It is hardly surprising then that marriage equality is such a pivotal issue in attaining full inclusion for lesbian and gay people.

Dahn also noted that John opens with "On the third day..."  John has no nativity narrative, but begins with "In the beginning was the word ... and the Word become flesh..."  The "first day" for John was the baptism of Jesus, the next day the gathering of the apostles and the third day the miracle at Cana.

This struck me as a reminder that taking the Bible as the "Words of God," rather than the "Word of God" can be challenging.  By this I mean that a literal interpretation rather than a divinely inspired approach is riddled with contradictions and pitfalls in the modern world. Could Jesus have gathered his 12 apostles in one literal day? It is possible, but not probable.  Perhaps this helps us to be more generous when reading the creation narrative as being 6 twenty-four hour days.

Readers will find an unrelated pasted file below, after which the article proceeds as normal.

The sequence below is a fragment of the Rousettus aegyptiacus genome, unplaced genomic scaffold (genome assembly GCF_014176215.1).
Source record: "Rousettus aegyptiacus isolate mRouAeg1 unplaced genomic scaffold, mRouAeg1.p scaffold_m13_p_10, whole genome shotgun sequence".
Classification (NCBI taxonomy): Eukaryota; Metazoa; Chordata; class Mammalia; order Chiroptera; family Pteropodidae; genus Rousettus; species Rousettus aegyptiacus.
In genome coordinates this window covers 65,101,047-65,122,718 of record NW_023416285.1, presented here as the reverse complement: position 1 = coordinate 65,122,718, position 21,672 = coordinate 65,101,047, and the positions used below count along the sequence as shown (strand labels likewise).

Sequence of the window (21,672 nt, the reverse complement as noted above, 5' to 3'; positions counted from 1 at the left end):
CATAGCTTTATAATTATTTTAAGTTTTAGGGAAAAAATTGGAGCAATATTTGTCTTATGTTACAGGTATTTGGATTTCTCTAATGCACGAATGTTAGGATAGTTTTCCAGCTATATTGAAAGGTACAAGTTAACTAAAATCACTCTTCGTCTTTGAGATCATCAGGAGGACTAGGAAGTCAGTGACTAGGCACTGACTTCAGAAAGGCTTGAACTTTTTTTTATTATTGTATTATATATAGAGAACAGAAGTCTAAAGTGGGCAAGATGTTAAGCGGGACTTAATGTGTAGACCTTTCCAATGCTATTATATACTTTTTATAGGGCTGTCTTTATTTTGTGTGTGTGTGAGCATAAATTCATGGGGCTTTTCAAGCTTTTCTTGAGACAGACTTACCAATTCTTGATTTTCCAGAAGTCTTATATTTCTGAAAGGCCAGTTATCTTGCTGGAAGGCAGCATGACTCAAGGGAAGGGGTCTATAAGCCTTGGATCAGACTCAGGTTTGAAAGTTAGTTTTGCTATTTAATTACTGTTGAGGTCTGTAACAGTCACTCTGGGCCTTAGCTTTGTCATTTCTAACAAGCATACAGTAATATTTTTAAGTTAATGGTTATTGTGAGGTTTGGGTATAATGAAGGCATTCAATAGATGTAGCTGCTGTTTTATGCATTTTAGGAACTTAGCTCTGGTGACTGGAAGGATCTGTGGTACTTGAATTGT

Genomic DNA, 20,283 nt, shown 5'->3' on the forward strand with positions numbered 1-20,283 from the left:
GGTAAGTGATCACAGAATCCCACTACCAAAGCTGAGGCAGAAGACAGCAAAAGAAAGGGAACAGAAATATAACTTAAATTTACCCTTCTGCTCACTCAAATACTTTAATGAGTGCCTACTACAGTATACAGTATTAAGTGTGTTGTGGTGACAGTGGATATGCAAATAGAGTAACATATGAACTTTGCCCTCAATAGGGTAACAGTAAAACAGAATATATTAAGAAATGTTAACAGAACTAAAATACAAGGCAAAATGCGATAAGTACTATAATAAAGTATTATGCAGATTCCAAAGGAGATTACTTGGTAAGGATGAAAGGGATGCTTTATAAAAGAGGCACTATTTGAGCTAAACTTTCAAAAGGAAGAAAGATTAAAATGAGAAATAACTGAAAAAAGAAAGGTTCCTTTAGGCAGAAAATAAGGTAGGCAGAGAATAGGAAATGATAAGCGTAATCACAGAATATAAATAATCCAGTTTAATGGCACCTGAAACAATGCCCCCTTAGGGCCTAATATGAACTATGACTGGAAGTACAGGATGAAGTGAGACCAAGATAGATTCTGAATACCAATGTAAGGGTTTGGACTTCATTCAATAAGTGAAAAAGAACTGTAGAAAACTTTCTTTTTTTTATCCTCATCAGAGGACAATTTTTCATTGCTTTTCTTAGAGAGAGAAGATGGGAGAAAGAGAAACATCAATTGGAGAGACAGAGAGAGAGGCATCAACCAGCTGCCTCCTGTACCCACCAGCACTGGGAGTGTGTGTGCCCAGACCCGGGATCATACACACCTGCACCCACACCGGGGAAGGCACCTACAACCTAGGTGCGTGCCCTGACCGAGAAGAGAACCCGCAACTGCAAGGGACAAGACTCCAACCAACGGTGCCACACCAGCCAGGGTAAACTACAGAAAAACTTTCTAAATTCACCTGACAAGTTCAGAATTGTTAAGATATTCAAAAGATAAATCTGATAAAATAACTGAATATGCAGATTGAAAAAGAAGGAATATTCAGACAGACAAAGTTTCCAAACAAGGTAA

The New Testament is a lens through which we can view the old testament with a focus on the loving nature of God.  Likewise Science and two millennia provide us withe new perspectives on old stories. The "truth" of them is far less important than the "message."   

*The Rev. Dahn Gandell, Rector, St. John's Episcopal Church, Honeoye Falls, NY 
Readings (Holy Bible NRSV, taken from The Lectionary Page)

Isaiah 62:1-5

For Zion's sake I will not keep silent,
and for Jerusalem's sake I will not rest,
until her vindication shines out like the dawn,
and her salvation like a burning torch.
You shall no more be termed Forsaken,
and your land shall no more be termed Desolate;
but you shall be called My Delight Is in Her,
and your land Married;
for the LORD delights in you,